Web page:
In 2020 there were at least two appeals from the Chair of the Forum, Tuvalu’s Prime Minister Kausea Natano, to resolve the impasse. Tuvalu sought to defer the decision on the Secretary General nominations till a face-to-face meeting later in 2021 and to extend Dame Meg Taylor’s term in the interim which would have worked if Tuvalu had been able to mobilise wider support from the region. Fiji, as the host government rejected the proposals.
The voting system, a system which the region has never used to resolve contentious issues, compounded the discord and perhaps enabled the result because the vote was virtual. Would the leaders have had the courage to break their agreement if they had carried out the meeting in the traditional way at a face-to-face meeting?
The final tally of 8 to Micronesia’s Zackios and 9 to Polynesia’s’ Puna, reflects just how close the contest was. Three countries (PNG, Vanuatu and the Solomon Islands) honoured our Pacific Way in the end by voting with the Micronesian bloc. New Caledonia abstained, while the Polynesian bloc was supported by Australia, New Zealand, and Fiji.
Although the de facto New Zealand and Australian candidate won, the high cost extracted raises serious questions about the judgement of the bigger players in the region: Fiji, NZ and Australia. Fiji withdrew its candidate early in the race as it became clear that it had no support for its candidate.
As the incoming Chair, Fiji took part in the SG's election, at the same time it deported the Vice Chancellor of the University of the South Pacific. The lack of immediate public condemnation by Australia or New Zealand, is to signal that Fiji can act with impunity. It maybe the Forum Leaders decision in 2009 to suspend Fiji, despite cautioning by many forum members that this would go against our ‘Pacific Way’, played a part in Fiji’s decision to deport an Australian citizen without regard to the fall out. The deportation certainly shows how little regard Fiji has for those that stood with it in the Forum in 2009 as well as its ego centric view of regionalism.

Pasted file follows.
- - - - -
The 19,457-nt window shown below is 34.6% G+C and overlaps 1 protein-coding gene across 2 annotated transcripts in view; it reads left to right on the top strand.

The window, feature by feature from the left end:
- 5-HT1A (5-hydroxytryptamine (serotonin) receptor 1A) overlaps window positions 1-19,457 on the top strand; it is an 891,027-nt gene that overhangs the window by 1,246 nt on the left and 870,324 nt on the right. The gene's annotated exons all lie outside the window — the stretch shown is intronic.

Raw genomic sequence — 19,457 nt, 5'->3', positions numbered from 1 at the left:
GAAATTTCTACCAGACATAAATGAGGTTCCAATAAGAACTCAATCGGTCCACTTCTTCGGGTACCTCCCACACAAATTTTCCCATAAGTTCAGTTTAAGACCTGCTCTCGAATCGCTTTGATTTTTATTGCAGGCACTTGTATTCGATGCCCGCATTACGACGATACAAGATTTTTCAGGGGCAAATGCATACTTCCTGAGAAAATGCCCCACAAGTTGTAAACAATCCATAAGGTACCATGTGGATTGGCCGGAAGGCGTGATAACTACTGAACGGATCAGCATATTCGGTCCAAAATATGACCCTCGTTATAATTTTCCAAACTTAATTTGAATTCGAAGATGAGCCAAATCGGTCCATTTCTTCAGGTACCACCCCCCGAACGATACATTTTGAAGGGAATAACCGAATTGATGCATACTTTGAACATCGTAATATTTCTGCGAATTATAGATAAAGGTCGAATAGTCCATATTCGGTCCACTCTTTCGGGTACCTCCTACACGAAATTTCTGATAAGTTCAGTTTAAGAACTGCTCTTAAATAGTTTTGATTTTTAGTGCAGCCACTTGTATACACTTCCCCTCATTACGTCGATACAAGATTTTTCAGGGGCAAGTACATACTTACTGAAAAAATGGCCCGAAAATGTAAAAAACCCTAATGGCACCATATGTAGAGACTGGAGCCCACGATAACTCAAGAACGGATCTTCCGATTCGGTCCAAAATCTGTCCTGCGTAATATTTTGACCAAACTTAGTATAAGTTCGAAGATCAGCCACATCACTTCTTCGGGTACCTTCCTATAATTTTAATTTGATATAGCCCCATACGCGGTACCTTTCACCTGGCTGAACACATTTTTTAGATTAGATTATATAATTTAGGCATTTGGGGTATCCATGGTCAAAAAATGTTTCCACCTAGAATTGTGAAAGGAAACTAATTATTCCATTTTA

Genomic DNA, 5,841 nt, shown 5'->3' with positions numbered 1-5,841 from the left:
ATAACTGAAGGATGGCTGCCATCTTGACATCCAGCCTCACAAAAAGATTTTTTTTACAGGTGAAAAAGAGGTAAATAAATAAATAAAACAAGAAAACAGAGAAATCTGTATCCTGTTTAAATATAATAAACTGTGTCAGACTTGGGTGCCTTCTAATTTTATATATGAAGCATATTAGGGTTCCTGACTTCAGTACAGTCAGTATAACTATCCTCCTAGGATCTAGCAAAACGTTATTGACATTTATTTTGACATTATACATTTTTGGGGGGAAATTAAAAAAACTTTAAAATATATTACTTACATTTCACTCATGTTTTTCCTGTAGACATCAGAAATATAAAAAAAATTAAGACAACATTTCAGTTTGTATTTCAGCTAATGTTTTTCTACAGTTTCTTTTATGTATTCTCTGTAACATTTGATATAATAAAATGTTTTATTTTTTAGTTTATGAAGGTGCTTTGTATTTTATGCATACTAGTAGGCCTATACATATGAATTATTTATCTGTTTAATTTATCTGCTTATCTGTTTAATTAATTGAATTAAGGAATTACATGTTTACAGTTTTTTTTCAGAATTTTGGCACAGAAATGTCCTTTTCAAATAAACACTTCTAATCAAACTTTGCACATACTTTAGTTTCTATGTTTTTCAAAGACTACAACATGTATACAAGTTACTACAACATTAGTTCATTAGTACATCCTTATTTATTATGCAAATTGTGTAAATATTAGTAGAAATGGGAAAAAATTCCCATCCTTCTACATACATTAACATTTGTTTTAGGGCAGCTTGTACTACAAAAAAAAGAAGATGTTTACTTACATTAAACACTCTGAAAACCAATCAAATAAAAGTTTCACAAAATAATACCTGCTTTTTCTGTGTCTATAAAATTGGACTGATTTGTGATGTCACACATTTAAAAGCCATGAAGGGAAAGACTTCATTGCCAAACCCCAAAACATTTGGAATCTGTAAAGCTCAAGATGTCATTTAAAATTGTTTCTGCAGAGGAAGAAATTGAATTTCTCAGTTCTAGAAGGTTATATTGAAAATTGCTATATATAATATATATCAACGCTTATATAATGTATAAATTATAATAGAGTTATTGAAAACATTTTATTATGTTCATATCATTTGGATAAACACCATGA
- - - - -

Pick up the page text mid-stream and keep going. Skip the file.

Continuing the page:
New Zealand and Australia may have miscalculated their level of influence. Neither Prime Ministers, Jacinda Arden nor her counterpart Scott Morrison attended in full the controversial Special Leaders Meeting last week. Their notable absence at such a crucial moment challenges their commitment to our region. Jacinda Arden along with Australia’s Foreign Minister Marise Payne has since broken the silence recognising the deep disappointment of the Micronesian leaders and expressed hopes for a reconsideration of their decision. If only it were that simple. We should also watch the Polynesian leaders to see whether they convene to discuss the consequences of their breach of the agreement.
The Forum will mark 50 years in existence this year. Fiji, as Chair must decide how it will lead, the initial signs are not promising. Many will lament the fracture of the regional architecture and many will argue that Micronesia’s ego’s is bruised, that the leadership was determined by a robust voting system in the end, and their decision to leave is an unfortunate one. It would be wrong to see Micronesia’s response as simply an overreaction. What the Pacific has lost, at least for now, is something much deeper - our mana in our ‘Pacific Way. The Micronesian leaders have offered a one-year transition period. Let’s hope some serious and meaningful attempts are made to broker and redress their grievances.
Pacific Islands News Association
Who & What is PINA?
International News Safety Institute (INSI)
Media Helping Media